Tip 5 – Use confidence intervals


A sample only provides us with a point estimate about the true result for the population. So by adding confidence interval to our sample value it provides us with a range of compliance / satisfaction that we can be confident (often 95%) that it contains the true population result. In clinical audit we usually look at proportions (%) of compliance so make sure you use the right forumula – useful link here if you want to miss out the calculation part.

In Summary

It’s obviously limited in a blog as to how much detail I can provide but hopefully this stimulates some further thinking and review of your own data analysis / interpretation skills.  I have added a few references below for additional  reading if you’re interested and where training is available. HQIP have produced a very good guide to ensuring data quality in clinical audits and I recommend reading this as a starting point. Please add a comment below if you have anything relevant to add / share.

These views are my own and do not reflect any NQICAN discussion other than general experience obtained. I hope this will start the conversation across our clinical audit networks (and beyond) & perhaps provide a basis for future network training sessions.

The clinical audit support centre recently shared some results from their annual ‘state of clinical audit’ survey. I tweeted that the survey had limitations and promised to explain why so hopefully I have now indirectly done this. It would be great to see some of these tips applied to final analysis to give the report & future surveys increased value for the clinical audit community & beyond.

Thanks for taking the time to read this blog – well done if you’ve made it to the end 🙂

Feedback as always very welcome.

Useful resources

Understanding analytical capability in health care – Do we have more data than insight? Heathcare Foundation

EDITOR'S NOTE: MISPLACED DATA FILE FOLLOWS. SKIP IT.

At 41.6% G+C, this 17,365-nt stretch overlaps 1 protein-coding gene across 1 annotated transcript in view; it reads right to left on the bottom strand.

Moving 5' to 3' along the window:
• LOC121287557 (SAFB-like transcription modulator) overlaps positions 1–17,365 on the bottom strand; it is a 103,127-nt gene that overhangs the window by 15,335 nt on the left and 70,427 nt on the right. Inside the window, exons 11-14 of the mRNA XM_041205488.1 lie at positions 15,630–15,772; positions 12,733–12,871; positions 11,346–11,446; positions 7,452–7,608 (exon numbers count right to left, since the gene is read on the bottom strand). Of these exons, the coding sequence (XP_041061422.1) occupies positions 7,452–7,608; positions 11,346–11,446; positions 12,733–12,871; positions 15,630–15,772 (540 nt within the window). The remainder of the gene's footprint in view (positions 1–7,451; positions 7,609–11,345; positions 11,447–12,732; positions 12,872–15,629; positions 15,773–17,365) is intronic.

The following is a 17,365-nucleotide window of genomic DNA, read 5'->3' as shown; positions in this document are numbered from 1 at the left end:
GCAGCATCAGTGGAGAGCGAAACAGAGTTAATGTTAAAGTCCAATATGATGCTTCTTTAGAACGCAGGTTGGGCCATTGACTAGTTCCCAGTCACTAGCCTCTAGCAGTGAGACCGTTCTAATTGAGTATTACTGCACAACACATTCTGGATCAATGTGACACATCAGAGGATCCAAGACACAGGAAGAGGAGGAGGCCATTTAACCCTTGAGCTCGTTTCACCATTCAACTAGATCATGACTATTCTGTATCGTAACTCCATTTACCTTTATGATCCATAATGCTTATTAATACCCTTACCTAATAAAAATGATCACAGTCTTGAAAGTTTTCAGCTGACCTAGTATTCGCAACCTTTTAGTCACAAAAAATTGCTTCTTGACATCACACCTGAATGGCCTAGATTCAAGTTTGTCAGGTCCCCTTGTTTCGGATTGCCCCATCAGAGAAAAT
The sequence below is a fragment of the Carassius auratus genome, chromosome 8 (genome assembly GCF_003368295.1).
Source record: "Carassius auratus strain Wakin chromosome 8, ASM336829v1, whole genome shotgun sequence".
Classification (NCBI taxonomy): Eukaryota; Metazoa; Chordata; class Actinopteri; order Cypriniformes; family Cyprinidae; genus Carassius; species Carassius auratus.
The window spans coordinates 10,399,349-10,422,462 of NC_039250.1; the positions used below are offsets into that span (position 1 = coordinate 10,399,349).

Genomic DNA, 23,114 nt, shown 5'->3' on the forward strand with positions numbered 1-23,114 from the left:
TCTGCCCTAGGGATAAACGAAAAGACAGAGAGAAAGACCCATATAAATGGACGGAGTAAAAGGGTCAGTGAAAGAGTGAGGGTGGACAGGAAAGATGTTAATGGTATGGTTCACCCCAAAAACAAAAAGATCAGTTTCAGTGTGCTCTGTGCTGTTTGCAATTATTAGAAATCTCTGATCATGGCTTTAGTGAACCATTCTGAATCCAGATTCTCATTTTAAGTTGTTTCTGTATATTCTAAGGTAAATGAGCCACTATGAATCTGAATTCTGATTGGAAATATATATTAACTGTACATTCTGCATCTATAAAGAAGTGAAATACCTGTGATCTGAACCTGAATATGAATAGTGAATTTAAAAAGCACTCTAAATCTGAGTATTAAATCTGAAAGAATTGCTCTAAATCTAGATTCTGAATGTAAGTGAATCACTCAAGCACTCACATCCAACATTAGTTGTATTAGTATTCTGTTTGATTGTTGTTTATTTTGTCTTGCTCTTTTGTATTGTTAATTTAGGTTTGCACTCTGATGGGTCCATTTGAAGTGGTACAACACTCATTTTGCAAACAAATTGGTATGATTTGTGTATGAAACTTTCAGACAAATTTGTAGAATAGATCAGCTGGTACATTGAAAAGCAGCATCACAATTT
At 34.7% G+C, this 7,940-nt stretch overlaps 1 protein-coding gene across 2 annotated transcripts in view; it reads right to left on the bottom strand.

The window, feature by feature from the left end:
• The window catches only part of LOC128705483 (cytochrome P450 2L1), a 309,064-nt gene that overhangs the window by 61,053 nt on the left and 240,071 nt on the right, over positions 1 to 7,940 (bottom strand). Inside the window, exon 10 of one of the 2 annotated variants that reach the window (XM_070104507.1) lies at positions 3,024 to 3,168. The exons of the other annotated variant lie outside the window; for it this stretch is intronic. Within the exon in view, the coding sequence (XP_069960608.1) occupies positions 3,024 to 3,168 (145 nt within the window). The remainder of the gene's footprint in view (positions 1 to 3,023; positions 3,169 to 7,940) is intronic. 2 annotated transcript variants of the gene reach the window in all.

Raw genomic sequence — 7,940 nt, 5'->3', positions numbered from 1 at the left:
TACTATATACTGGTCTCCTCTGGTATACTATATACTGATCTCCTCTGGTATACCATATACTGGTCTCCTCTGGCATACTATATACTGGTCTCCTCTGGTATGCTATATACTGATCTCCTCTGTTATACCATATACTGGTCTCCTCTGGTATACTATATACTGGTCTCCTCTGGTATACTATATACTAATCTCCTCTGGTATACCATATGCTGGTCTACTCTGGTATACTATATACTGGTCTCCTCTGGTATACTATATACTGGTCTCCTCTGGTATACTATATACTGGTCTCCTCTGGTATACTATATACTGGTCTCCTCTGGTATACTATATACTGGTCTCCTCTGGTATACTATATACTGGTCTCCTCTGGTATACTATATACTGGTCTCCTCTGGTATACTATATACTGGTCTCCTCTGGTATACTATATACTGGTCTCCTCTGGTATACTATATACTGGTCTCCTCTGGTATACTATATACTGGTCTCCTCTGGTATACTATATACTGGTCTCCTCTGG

How To: Set an Audit Sample & Plan Your Data Collection – University Hospitals Bristol NHS Foundation Trust

How to Select an Audit Sample – NHS Blood & Transplant

HQIP Guide to Ensuring Data Quality in Clinical Audits

Sampling websites:

Confidence interval for proportions calculator



  1. I read this with interest. I am particularly keen to know more about your approach in Tip 1 – “Assurance and improvement data analysis require different approaches”
    Could you provide a couple of examples of how you analyse for each approach please?

  2. I might be a sample size of one but this blog isn’t for me. If it was entitled ‘Beware of poor quality data collection methods’ then fair enough. The blog doesn’t cover the basics in sampling e.g. simple random, stratified, cluster etc. The mandatory national audits that we have to take part in employ some very varied and dubious sampling approaches. Perhaps the author could give personal reflections on those NCA’s demonstrating best practice and those that employ questionable methodologies? Thank you.

    1. Thanks for the feedback. As mentioned the blog was written as an overview on the subject providing tips from my experience along with signposts to further reading. In hindsight I should have added links to the relevant guides in the text as well as at the end – we will do this for future blogs.
      We have a blog planned on best practice in NCAs soon around the work our Yorkshire network have been doing to address these points so I hope you continue to give the blog a read.
      If you wish to discuss further please drop me a line.

  3. Really good blog. Would be interested in reading something further down the line on Clinical Audit feeding Quality Improvement – it seems very topical at the moment.

  4. Well done Carl on another interesting read. Given the reference to Clinical Audit Support Centre in the blog we thought it was best to reply here. We are pleased our survey has in part led to this blog.

    In many respects it isn’t possible to compare our survey with this blog as this relates to clinical audit. For example, we can’t control the return rates for our annual survey whereas we can usually apply sampling techniques to audit projects.

    Our survey has limitations and we always highlight these in the relevant report. For example, respondents are sending information direct to CASC and therefore one would expect questions relating to CASC products to be biased. We’d also agree that a few questions could be SMARTer so we will work with you and NQICAN in the future to improve these.

    However, overall our survey has 7 years of data and the results never bounce around much across the questions. We’ve had over 100 respondents every year since 2010 with a new high of well over 200 respondents in Dec 2016. Respondents reply anonymously and can opt out of questions they choose not to answer. We are also pleased that the likes of NAGCAE chair Prof Black has repeatedly presented data from our survey (from years when responses were far fewer than 2016) and HSJ have also recently included results from the most recent survey in their recent article on NCAs.